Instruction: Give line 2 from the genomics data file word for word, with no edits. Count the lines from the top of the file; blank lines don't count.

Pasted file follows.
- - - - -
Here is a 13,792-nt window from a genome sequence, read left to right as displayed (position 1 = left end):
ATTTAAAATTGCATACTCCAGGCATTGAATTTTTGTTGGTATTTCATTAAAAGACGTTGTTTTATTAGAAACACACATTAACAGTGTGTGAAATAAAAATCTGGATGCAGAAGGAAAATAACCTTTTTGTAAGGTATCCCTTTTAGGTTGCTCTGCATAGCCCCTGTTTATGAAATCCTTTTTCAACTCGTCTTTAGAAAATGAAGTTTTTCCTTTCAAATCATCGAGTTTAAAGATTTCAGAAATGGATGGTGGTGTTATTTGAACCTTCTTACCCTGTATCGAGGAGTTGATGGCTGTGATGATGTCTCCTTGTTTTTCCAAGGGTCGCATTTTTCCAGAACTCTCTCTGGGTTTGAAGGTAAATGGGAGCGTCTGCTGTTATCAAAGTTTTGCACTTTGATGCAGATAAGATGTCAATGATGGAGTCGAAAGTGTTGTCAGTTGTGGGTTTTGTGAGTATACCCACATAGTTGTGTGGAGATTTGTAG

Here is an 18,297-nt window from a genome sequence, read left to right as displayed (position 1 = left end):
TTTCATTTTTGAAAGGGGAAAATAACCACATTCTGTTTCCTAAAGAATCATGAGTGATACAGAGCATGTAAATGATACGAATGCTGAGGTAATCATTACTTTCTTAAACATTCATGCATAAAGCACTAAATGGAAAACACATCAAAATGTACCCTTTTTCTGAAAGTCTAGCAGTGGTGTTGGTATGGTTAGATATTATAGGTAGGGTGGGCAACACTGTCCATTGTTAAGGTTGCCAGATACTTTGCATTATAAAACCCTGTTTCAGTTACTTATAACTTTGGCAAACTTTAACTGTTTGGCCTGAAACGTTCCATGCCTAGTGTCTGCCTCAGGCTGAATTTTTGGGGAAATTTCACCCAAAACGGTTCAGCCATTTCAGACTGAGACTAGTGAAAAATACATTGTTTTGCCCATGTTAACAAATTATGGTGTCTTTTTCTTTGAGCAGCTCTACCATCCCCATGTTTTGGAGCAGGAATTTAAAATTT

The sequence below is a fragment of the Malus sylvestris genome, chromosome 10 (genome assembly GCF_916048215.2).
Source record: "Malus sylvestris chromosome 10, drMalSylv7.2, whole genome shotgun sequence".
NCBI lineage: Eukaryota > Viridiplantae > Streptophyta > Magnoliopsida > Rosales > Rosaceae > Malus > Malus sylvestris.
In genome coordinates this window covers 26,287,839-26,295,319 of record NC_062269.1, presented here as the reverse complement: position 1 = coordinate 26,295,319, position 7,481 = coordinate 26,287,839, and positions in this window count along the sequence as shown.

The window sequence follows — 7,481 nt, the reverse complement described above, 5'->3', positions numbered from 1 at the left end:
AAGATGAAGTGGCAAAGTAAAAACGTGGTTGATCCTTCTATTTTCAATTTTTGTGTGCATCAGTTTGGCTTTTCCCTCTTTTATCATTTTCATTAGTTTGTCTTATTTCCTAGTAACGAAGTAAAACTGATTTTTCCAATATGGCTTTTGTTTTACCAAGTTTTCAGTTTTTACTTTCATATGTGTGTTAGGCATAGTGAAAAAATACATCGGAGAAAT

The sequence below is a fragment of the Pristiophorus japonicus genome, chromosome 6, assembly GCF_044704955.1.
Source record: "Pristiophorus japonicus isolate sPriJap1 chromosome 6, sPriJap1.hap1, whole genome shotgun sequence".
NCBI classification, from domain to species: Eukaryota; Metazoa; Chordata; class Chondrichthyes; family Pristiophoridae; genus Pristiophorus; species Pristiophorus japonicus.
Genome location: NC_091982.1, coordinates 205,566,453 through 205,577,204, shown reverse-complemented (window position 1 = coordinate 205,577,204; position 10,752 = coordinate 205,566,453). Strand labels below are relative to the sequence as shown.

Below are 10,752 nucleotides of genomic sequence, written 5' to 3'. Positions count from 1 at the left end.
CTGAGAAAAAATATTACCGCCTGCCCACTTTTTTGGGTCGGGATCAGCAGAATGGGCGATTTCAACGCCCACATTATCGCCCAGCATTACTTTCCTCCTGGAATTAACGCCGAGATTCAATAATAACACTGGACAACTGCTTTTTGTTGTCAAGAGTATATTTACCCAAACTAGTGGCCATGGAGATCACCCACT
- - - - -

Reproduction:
ATTTAAAATTGCATACTCCAGGCATTGAATTTTTGTTGGTATTTCATTAAAAGACGTTGTTTTATTAGAAACACACATTAACAGTGTGTGAAATAAAAATCTGGATGCAGAAGGAAAATAACCTTTTTGTAAGGTATCCCTTTTAGGTTGCTCTGCATAGCCCCTGTTTATGAAATCCTTTTTCAACTCGTCTTTAGAAAATGAAGTTTTTCCTTTCAAATCATCGAGTTTAAAGATTTCAGAAATGGATGGTGGTGTTATTTGAACCTTCTTACCCTGTATCGAGGAGTTGATGGCTGTGATGATGTCTCCTTGTTTTTCCAAGGGTCGCATTTTTCCAGAACTCTCTCTGGGTTTGAAGGTAAATGGGAGCGTCTGCTGTTATCAAAGTTTTGCACTTTGATGCAGATAAGATGTCAATGATGGAGTCGAAAGTGTTGTCAGTTGTGGGTTTTGTGAGTATACCCACATAGTTGTGTGGAGATTTGTAG